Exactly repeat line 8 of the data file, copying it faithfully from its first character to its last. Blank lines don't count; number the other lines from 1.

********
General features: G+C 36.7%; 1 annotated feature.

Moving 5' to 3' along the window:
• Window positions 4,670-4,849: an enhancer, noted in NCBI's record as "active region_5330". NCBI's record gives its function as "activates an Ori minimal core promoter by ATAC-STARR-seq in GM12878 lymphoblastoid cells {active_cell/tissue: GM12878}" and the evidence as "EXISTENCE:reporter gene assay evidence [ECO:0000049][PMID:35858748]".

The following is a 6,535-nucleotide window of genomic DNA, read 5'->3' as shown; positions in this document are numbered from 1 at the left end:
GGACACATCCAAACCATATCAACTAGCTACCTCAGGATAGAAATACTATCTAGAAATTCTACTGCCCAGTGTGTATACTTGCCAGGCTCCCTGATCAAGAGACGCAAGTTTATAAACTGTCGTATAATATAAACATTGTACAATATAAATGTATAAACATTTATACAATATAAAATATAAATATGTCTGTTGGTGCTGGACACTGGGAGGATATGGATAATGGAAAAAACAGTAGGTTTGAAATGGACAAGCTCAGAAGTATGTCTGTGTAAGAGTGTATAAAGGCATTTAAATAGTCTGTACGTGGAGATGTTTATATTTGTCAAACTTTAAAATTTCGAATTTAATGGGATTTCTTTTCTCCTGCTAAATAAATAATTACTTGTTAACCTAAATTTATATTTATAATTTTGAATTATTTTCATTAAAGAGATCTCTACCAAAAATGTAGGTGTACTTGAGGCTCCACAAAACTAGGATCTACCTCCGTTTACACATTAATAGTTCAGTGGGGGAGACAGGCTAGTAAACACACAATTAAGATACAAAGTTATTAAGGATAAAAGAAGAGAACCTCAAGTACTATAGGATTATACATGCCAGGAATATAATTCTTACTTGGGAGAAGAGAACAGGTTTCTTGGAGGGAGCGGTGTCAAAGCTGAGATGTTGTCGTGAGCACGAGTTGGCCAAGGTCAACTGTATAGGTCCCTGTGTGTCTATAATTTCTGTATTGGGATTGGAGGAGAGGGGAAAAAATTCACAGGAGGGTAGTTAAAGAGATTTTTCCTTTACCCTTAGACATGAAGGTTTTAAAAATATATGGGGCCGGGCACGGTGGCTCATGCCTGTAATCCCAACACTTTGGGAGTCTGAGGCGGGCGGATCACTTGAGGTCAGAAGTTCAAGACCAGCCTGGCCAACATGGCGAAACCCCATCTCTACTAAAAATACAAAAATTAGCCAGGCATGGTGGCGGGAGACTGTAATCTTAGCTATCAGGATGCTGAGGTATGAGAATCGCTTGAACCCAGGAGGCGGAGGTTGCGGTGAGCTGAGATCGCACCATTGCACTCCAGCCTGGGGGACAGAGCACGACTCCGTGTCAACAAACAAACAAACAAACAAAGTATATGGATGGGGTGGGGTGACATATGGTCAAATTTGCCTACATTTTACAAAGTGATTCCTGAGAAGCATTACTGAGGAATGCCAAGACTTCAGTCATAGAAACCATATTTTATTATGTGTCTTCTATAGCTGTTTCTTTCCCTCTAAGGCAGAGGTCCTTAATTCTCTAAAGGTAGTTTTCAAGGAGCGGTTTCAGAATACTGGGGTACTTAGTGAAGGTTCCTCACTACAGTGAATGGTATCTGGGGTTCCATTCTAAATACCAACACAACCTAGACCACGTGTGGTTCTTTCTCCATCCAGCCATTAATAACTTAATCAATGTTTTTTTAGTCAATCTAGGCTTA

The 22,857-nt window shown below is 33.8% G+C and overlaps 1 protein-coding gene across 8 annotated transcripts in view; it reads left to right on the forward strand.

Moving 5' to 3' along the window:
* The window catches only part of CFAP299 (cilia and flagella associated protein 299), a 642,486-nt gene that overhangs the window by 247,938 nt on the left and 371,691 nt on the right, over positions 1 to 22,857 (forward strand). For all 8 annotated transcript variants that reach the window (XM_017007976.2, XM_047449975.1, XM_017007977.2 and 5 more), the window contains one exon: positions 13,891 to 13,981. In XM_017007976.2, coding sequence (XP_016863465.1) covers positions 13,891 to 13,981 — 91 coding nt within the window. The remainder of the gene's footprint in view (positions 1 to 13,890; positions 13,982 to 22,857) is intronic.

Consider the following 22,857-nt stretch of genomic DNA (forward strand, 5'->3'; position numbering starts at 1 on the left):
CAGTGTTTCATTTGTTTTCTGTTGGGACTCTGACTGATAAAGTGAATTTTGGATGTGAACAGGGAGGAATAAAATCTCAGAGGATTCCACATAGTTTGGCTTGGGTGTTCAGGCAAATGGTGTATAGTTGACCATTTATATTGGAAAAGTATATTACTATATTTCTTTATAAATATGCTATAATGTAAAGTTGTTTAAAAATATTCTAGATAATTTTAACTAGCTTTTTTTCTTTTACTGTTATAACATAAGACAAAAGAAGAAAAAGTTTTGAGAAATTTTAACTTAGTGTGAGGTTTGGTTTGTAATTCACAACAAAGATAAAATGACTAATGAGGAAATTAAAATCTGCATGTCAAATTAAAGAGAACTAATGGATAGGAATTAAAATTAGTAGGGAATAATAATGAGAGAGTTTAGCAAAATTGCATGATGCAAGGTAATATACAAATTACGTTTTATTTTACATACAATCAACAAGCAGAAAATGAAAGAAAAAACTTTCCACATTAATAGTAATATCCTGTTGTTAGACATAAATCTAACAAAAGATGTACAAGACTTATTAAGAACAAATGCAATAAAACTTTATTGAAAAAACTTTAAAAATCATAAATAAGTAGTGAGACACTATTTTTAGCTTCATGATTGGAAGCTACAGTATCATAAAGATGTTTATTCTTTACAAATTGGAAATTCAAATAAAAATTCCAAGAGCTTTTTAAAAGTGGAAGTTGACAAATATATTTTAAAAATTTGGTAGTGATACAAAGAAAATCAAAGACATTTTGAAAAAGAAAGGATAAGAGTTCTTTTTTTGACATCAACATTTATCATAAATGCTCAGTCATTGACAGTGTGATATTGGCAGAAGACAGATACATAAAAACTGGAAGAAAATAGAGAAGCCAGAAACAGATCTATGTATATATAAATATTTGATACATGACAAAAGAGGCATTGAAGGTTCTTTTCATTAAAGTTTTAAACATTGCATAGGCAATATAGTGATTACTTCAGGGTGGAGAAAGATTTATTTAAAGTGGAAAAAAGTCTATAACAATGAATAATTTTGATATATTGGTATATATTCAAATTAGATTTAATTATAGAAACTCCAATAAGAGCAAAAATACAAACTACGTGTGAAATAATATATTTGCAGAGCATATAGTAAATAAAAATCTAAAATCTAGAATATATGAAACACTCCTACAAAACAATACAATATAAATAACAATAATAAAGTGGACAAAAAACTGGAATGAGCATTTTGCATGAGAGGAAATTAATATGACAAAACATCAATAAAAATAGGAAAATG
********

* The window catches only part of CFAP299 (cilia and flagella associated protein 299), a 642,486-nt gene that overhangs the window by 247,938 nt on the left and 371,691 nt on the right, over positions 1 to 22,857 (forward strand). For all 8 annotated transcript variants that reach the window (XM_017007976.2, XM_047449975.1, XM_017007977.2 and 5 more), the window contains one exon: positions 13,891 to 13,981. In XM_017007976.2, coding sequence (XP_016863465.1) covers positions 13,891 to 13,981 — 91 coding nt within the window. The remainder of the gene's footprint in view (positions 1 to 13,890; positions 13,982 to 22,857) is intronic.